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Neurosyphilis, like other infections of the central nervous system, results in intrathecal antibody production.1 2 Both treponemal and non-treponemal (lipoidal) antibodies are produced and will continue to be produced even after successful treatment of the infection (this also occurs in the blood at much higher concentrations than the cerebrospinal fluid (CSF)). Therefore, CSF antibodies produced intrathecally are specific for the diagnosis of neurosyphilis. Serum antibodies, particularly IgG (due to its small size), can passively diffuse across the blood–CSF barrier.1 The presence of these antibodies in the CSF does not imply neurosyphilis. Thus, when using CSF IgG antibodies to diagnose neurosyphilis, whether treponemal or nontreponemal, the goal is to identify those antibodies produced intrathecally. During infection with Treponema pallidum, significantly more treponemal antibodies are produced than nontreponemal antibodies in the blood (and intrathecally in neurosyphilis). This results in enhanced passive diffusion of serum treponemal antibodies into the CSF. Consequently, the specificity of CSF treponemal antibody tests is low (due to passive diffusion), but their sensitivity is high (due to high intrathecal production), whereas the specificity of the CSF nontreponemal antibody tests is much higher (less passive diffusion), but the sensitivity is low (lower intrathecal production).3 A reactive CSF non-treponemal test (eg, venereal diseases research laboratory (VDRL)) is diagnostic of neurosyphilis (in the absence of gross blood contamination), but a reactive CSF …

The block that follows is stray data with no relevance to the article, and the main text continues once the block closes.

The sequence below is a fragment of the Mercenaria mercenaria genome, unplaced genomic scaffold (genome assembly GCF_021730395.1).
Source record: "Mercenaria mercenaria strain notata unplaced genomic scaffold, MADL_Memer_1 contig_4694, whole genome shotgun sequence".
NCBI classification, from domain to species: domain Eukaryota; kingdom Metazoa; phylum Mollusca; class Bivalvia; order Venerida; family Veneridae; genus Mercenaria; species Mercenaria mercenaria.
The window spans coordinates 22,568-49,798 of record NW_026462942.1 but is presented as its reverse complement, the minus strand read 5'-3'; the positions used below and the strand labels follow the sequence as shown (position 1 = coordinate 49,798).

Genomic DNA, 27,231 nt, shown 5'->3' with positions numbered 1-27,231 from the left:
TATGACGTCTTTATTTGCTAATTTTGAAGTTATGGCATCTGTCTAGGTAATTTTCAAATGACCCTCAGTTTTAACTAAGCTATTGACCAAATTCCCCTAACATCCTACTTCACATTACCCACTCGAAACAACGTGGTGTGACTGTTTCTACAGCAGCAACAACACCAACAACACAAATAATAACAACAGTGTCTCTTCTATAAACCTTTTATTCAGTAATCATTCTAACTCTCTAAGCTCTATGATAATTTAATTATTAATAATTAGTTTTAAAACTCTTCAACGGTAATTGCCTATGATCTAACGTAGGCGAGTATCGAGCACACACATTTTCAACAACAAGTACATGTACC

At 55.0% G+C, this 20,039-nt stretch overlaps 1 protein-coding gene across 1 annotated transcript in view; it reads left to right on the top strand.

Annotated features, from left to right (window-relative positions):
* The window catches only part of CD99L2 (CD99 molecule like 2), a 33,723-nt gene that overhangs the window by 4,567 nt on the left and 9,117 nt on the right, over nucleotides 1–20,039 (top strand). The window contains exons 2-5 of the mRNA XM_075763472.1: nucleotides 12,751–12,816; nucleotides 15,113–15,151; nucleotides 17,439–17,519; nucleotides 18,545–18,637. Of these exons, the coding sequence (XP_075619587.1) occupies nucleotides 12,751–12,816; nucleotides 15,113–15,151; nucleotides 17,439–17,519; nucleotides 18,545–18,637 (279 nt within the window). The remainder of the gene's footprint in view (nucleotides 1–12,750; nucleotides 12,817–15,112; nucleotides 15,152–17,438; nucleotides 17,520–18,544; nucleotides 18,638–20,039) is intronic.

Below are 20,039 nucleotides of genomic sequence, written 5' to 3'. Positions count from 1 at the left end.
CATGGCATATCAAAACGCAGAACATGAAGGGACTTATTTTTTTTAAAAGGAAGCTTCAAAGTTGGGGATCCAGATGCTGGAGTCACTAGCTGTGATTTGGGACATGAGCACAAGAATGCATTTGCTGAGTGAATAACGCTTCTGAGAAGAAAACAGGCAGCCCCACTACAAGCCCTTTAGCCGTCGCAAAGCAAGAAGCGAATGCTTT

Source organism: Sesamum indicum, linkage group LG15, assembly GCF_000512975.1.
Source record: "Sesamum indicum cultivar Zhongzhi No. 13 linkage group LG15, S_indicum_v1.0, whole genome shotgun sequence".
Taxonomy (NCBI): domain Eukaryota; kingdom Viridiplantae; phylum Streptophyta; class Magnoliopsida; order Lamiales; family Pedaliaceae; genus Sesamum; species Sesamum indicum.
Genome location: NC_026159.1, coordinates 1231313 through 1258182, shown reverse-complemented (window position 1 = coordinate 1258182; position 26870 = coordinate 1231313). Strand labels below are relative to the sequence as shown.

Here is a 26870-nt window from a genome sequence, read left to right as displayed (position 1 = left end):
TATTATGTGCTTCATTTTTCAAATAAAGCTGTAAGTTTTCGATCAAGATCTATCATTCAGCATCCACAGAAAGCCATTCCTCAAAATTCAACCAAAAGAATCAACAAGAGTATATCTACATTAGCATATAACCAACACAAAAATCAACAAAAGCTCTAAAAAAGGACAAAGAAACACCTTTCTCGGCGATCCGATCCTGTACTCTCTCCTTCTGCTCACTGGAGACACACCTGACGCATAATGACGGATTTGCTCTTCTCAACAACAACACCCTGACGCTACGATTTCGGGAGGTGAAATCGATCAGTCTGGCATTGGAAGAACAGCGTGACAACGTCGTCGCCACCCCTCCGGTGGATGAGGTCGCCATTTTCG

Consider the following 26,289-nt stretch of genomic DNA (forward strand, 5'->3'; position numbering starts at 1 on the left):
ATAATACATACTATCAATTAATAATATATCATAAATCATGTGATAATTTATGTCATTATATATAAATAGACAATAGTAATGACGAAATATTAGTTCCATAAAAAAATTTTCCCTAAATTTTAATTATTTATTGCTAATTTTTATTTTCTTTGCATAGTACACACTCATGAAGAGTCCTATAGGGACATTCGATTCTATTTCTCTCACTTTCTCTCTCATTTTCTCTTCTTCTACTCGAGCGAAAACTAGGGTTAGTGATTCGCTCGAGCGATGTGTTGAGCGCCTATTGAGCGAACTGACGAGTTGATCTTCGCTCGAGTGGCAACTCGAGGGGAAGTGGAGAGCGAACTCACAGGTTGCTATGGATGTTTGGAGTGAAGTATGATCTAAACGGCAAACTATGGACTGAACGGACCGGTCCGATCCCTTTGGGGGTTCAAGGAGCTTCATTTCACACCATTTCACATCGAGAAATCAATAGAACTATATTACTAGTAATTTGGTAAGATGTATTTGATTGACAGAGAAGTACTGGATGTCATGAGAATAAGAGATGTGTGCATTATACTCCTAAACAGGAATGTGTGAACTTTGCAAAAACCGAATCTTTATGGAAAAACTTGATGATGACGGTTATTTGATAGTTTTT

Handling editor Anna Maria Geretti
Contributors I have written the manuscript and take full responsibility for its content.
Funding The authors have not declared a specific grant for this research from any funding agency in the public, commercial or not-for-profit sectors.
Competing interests None declared.
Patient consent for publication Not required.
Provenance and peer review Commissioned; internally peer reviewed.
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